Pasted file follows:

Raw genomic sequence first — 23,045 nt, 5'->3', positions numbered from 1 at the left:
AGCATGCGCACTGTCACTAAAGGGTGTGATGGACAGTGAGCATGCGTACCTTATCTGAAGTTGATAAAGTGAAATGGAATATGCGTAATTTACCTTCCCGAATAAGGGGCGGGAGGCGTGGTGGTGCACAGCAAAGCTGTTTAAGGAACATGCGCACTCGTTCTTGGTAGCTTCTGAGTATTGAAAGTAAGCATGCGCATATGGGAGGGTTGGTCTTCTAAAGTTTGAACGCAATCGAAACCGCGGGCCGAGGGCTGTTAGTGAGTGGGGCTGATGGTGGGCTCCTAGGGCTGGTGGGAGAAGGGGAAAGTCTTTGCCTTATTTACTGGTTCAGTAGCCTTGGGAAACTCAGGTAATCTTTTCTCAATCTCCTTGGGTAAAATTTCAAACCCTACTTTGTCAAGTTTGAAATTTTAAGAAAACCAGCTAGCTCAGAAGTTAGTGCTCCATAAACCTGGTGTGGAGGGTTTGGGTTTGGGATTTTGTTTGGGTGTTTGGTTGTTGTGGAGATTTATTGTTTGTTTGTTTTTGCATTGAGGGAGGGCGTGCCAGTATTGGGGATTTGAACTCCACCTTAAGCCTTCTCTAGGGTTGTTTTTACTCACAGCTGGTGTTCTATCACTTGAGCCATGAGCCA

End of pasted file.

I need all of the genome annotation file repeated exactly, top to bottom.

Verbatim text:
Raw genomic sequence first — 23,045 nt, 5'->3', positions numbered from 1 at the left:
AGCATGCGCACTGTCACTAAAGGGTGTGATGGACAGTGAGCATGCGTACCTTATCTGAAGTTGATAAAGTGAAATGGAATATGCGTAATTTACCTTCCCGAATAAGGGGCGGGAGGCGTGGTGGTGCACAGCAAAGCTGTTTAAGGAACATGCGCACTCGTTCTTGGTAGCTTCTGAGTATTGAAAGTAAGCATGCGCATATGGGAGGGTTGGTCTTCTAAAGTTTGAACGCAATCGAAACCGCGGGCCGAGGGCTGTTAGTGAGTGGGGCTGATGGTGGGCTCCTAGGGCTGGTGGGAGAAGGGGAAAGTCTTTGCCTTATTTACTGGTTCAGTAGCCTTGGGAAACTCAGGTAATCTTTTCTCAATCTCCTTGGGTAAAATTTCAAACCCTACTTTGTCAAGTTTGAAATTTTAAGAAAACCAGCTAGCTCAGAAGTTAGTGCTCCATAAACCTGGTGTGGAGGGTTTGGGTTTGGGATTTTGTTTGGGTGTTTGGTTGTTGTGGAGATTTATTGTTTGTTTGTTTTTGCATTGAGGGAGGGCGTGCCAGTATTGGGGATTTGAACTCCACCTTAAGCCTTCTCTAGGGTTGTTTTTACTCACAGCTGGTGTTCTATCACTTGAGCCATGAGCCA